Type of Document Dissertation Author Watson, Kelly C Author's Email Address firstname.lastname@example.org URN etd-04142010-200038 Title Tupelo Forests and Honey Production along the Apalachicola River of Northwest Florida: Livelihood Preservation and Forest Conservation in a Changing Rural Landscape Degree Doctor of Philosophy Department Geography, Department of Advisory Committee
Advisor Name Title Daniel Klooster Committee Co-Chair Tingting Zhao Committee Co-Chair Victor Mesev Committee Member Timothy Chapin University Representative Keywords
- Participatory Research
- Apalachicola River
- Political Ecology
- Tupelo Honey
- Non-Timber Forest Products
Date of Defense 2010-02-19 Availability unrestricted AbstractThis research is a case study of beekeepers, honey production, and land-use change in a rural area of Northwest Florida. The dense stands of tupelo trees that grow along the Apalachicola River and its tributaries make this region one of the only places in the world where tupelo honey is produced commercially. Tupelo honey production is an important regional industry and rural livelihood directly linked to the bottomland hardwood forests along the Apalachicola River floodplain, one of the most biologically diverse ecosystems in North America.
The role of environmental change along the Apalachicola River is pervasive in key discussions of the future of the tupelo honey industry. However, as my research reveals, environmental change in this region is sometimes natural, but often socially and politically induced, especially in the face of land use change and development. Complex social processes and historical contexts are often lost in the oversimplifications that shape the discourse of change in this region. Combining qualitative research with geo-spatial techniques, this research provides a rich understanding of how environmental change and socio-political and economic factors intersect and play out spatially to influence the use and access of forest resources. My results reveal the major issues facing tupelo honey producers are alterations to river hydrology, the impact of exotic species, suburbanization of the landscape, falling honey prices, and restrictive policies regarding access to public lands.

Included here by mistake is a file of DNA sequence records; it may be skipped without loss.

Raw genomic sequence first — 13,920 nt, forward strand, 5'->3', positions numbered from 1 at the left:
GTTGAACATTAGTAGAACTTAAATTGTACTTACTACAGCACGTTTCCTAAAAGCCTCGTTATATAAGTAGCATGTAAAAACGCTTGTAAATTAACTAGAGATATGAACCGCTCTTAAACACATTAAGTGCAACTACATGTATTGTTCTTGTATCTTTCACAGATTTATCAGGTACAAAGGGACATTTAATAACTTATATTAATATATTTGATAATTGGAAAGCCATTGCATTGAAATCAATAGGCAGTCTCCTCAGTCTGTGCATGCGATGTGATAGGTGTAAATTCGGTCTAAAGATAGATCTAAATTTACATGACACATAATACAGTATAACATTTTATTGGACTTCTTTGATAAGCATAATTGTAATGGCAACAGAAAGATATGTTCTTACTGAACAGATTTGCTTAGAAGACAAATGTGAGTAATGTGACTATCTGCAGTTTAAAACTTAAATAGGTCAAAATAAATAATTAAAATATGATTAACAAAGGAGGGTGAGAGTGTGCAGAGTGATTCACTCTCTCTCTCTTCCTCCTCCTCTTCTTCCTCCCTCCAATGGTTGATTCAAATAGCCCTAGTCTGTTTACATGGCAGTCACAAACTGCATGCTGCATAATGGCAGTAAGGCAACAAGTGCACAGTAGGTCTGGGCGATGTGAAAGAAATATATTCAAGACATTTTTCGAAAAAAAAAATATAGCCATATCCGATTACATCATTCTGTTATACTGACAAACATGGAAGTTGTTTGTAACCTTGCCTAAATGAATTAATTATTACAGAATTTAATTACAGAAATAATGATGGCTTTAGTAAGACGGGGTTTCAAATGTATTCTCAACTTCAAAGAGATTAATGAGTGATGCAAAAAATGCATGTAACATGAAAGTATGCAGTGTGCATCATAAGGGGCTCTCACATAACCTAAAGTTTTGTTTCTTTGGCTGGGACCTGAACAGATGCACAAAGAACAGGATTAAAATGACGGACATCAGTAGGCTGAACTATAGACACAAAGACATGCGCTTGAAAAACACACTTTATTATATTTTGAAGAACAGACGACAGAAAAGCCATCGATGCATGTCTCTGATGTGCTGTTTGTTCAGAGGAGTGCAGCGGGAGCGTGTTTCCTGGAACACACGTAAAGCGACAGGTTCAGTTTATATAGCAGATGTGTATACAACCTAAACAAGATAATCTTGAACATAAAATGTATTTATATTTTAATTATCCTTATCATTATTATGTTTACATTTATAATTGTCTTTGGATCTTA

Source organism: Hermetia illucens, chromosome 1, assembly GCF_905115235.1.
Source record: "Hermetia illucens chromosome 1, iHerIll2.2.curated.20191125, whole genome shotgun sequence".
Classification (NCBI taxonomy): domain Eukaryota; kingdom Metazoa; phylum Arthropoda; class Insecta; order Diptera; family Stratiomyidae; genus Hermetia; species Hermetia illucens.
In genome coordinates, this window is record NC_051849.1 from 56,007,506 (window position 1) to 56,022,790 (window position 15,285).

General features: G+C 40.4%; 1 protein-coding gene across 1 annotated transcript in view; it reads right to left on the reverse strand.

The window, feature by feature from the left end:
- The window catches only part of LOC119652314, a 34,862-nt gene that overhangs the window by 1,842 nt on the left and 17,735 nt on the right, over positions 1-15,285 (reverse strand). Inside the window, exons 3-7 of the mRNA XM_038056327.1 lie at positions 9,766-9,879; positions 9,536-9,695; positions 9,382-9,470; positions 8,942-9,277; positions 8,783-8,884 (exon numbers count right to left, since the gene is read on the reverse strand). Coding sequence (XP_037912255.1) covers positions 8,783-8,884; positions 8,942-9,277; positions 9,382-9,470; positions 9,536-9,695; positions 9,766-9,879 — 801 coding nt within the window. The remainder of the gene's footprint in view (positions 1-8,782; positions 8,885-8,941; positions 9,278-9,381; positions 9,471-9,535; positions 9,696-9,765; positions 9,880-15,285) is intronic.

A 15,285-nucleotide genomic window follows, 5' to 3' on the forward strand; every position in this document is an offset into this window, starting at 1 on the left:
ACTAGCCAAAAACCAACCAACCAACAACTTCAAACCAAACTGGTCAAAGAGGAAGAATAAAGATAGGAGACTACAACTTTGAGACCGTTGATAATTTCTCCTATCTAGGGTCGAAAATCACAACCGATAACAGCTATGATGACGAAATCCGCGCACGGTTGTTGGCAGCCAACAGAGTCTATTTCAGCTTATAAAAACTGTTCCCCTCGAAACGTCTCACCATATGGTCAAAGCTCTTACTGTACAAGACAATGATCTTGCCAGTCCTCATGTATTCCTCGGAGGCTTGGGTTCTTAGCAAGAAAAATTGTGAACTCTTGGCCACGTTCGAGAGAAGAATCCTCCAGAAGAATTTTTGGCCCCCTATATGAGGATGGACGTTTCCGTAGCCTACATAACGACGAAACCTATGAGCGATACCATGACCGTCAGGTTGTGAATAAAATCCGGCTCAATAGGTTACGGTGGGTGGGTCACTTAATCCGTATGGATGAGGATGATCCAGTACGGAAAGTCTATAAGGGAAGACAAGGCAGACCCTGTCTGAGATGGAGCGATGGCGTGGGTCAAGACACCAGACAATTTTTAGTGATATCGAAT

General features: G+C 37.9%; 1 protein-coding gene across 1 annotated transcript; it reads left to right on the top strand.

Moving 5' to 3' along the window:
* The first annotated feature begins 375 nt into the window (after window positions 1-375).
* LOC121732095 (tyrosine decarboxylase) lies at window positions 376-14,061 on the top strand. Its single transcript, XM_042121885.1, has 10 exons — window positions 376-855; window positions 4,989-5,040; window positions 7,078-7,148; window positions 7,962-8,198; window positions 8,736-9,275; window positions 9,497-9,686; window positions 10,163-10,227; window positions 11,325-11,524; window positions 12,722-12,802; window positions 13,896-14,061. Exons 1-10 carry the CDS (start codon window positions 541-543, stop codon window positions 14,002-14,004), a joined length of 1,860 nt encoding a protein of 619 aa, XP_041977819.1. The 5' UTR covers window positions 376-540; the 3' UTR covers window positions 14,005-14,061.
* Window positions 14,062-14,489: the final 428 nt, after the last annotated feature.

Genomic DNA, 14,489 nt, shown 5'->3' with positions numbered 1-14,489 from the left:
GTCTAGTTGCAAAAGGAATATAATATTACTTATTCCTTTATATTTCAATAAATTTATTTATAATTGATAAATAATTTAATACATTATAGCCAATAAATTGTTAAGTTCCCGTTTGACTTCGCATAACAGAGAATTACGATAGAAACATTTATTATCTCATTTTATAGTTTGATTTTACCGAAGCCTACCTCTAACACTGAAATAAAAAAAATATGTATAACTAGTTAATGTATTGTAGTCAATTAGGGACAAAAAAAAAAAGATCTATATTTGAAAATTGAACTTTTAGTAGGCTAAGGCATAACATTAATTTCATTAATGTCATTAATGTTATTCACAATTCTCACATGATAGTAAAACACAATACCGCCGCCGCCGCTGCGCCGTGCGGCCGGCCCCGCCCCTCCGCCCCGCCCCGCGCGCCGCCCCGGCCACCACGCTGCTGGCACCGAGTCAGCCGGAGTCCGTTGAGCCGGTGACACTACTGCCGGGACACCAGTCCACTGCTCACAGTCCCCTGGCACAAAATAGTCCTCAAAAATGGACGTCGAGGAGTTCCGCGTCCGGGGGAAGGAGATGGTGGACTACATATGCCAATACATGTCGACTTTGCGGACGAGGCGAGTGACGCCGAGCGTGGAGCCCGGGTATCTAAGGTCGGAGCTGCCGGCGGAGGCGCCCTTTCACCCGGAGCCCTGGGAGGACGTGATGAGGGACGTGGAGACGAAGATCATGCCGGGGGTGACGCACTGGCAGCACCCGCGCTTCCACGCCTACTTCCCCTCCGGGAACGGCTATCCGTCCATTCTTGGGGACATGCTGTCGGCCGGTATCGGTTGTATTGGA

This research engages in broader conversations surrounding the challenges of understanding environmental change as a social process. Humans and biophysical environments continually interact with one another to create unique “socionatural” spaces. My research challenges geographers to rethink the importance of nature-society relations and the value of local knowledge in natural-resource management in a post-industrial context. For several decades, political ecologists have devoted their attention to issues of human-environment interactions primarily in the developing world. This case study demonstrates that cross-scale power struggles and conflicts of natural resource access are as relevant here as they are in the developing world.
Specifically, this case study of tupelo honey producers demonstrates the importance of incorporating local knowledge in natural resource conservation and management. While local knowledge often runs counter to the dominant discourses of governments and other powerful institutions, the value of this knowledge is becoming increasingly evident, as is the potential for local livelihoods to speak to environmental conservation. If forest conservation and livelihood preservation are to occur, it is important to bring the voices of forest-dependent communities, such as tupelo honey producers in Northwest Florida, to the forefront of conservation and management efforts.
This research adopts a participatory framework, working with beekeepers in the identification and analysis of the challenges they face, and how such obstacles may affect both the future of beekeeping and the future of the forest in this region. Thus, this is a project of great interest to the beekeepers themselves because they will use the knowledge generated not only to formulate more successful individual beekeeping strategies, but also to develop collective strategies in defense of a livelihood that supports the survival of a broader forest ecosystem and a unique, and perhaps fading, rural culture.
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